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Commentary

The 'Right of Return' Dashes All Hope

January 04, 2001|YOSSI KLEIN HALEVI | Yossi Klein Halevi is the Israel correspondent for the New Republic and a senior writer for the Jerusalem Report

JERUSALEM — Yasser Arafat's refusal to abandon the "right of return" of several million Palestinian refugees to Israel proper belies his tentative acceptance of President Clinton's final Middle East peace proposal.

The Oslo peace process was based on the assumption that, at the moment of truth, Arafat would sacrifice the dream of displacing the Jewish state with Greater Palestine in exchange for a more modest Palestinian state alongside Israel. But by insisting on the right of return--even after the Barak government has accepted almost total withdrawal to the 1967 lines and Palestinian sovereignty in East Jerusalem--the Palestinian leadership has proved that its recognition of Israel's legitimacy has been merely tactical all along.

The right of return is a euphemism for the destruction of Israel through demographic assault: Overwhelmed with bitter Palestinian refugees raised on hatred, the Jewish state would implode. Arafat's peace offer, then, is predicated on Israel's agreement to self-destruct.

By entrusting the peace process to the Palestine Liberation Organization, the architects of the Oslo accords ensured their ultimate failure. That is because the PLO--which was founded in 1964, three years before the West Bank and Gaza fell into Israeli hands--has always represented the refugees of 1948. Arafat cannot abandon the right of return because he has built his whole career on its fulfillment.

Even left-wing Israelis are horrified by the right of return. In an anguished open letter to the Palestinian leadership, 33 of Israel's most prominent doves recently wrote: "The meaning of such a return would be the elimination of the state of Israel. Massive return of the Palestinian refugees to Israel would conflict with the right to self-determination of the Jewish people."

Indeed, the right of return--not to a new Palestinian state but to Israel--negates the the logic of a two-state solution, in which each state is empowered to bring its diaspora home.

A Palestinian return to Israeli territory would mean that Israel would become a binational Arab-Jewish state, even as an exclusively Arab-Palestinian state, emptied of Jewish settlers, emerges next door. The symbolic meaning of the return is no less significant than its practical implications. The Palestinian leadership insists on Israeli admission of exclusive responsibility for the creation of the refugee problem. That, of course, would ignore the real tragedy of the Middle East conflict, which is the story of two traumatized peoples clinging to the same patch of land.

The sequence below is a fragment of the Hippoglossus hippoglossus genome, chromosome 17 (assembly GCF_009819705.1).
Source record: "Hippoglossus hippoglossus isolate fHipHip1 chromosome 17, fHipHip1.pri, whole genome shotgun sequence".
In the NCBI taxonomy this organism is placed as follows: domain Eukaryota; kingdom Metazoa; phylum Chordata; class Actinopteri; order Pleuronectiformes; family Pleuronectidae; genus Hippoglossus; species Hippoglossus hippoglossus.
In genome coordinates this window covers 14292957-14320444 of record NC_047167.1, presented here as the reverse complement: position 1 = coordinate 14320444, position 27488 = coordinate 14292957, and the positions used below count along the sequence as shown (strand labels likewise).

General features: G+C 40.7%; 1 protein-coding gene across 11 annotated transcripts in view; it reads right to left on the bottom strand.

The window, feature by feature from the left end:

But the Arabs want to evade responsibility for rejecting the 1947 U.N. partition plan and launching the subsequent war against Israel. Of the 600,000 Palestinian refugees created by the 1948 war, many fled the fighting on their own initiative while others were expelled by the Israeli army. Any solution to the refugee problem would need to accommodate both Arab and Israeli culpability.

By attempting to compel Israel to accept exclusive blame, the Palestinians intend to discredit the very founding of the Jewish state, which they still see as a crime. And they would continue to see themselves as an innocent-victim people, without any responsibility for its fate.

In fact, a population exchange between Israel and the Arab world occurred in the late 1940s and 1950s, an exchange similar to that in 1947 between India and Pakistan. Israel absorbed from Arab countries nearly a million Jewish refugees, most of whom had their property confiscated.

Those Jews are no longer refugees because Israel took responsibility for its own people. By contrast, after six years of Palestinian self-government in Gaza, virtually nothing has been done to alleviate the plight of Gaza's refugees despite massive infusion of foreign aid. Palestinian leaders are deliberately maintaining their people's misery to pressure Israel and to win international sympathy.

There was a time when the Israelis tried to exclusively appropriate justice for their side and denied the Palestinian narrative. Today, though, only a die-hard minority insists the Palestinians have no case.

True, half a century of sovereignty has allowed Israel to mature, while the Palestinian community remains at an earlier stage of national development, still struggling for statehood. Yet Palestinian self-pity has now become the greatest obstacle to achieving statehood. And those offering uncritical sympathy to the Palestinians are inadvertently reinforcing their self-destructive victim complex.

Friends of the Palestinians should ask them this question: Do you want a state that will alleviate your people's suffering, or is your real goal the destruction of Israel?

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